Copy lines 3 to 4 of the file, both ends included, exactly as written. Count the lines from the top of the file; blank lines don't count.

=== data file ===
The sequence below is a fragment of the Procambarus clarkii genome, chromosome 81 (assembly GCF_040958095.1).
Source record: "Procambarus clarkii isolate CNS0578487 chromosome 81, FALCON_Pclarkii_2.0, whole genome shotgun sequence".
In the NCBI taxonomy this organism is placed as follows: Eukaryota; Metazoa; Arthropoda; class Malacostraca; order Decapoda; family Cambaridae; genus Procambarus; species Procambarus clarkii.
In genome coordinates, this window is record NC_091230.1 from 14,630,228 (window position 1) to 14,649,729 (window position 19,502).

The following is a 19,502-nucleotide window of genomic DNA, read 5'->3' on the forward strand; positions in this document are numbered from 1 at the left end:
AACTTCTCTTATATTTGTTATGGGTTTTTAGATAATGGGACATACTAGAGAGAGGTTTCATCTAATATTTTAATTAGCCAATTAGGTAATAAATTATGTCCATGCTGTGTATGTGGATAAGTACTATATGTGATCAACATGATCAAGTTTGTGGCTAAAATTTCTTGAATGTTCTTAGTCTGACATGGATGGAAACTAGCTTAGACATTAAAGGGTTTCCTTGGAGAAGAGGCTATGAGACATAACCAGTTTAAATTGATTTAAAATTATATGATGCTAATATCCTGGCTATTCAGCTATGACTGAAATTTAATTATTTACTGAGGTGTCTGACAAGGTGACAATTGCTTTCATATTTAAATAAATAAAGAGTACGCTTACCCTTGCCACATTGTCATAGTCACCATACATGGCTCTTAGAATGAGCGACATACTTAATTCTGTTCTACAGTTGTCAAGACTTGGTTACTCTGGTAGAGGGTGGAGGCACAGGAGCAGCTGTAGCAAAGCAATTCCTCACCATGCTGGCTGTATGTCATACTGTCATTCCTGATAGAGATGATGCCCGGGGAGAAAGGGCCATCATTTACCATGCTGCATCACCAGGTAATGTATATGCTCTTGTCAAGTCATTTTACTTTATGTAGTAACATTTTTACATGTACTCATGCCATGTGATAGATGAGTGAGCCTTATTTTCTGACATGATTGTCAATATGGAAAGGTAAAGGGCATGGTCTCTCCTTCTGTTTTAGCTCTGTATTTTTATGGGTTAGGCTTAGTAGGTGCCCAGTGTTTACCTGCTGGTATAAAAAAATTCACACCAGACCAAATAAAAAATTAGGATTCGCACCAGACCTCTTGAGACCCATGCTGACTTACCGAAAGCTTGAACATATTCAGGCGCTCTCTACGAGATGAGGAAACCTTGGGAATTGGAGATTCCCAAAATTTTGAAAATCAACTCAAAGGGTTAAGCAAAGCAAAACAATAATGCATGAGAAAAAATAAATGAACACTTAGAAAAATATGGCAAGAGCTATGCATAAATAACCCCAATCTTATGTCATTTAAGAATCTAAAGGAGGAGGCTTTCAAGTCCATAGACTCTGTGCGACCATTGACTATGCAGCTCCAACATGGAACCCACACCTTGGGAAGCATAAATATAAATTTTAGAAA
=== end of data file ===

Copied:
In the NCBI taxonomy this organism is placed as follows: Eukaryota; Metazoa; Arthropoda; class Malacostraca; order Decapoda; family Cambaridae; genus Procambarus; species Procambarus clarkii.
In genome coordinates, this window is record NC_091230.1 from 14,630,228 (window position 1) to 14,649,729 (window position 19,502).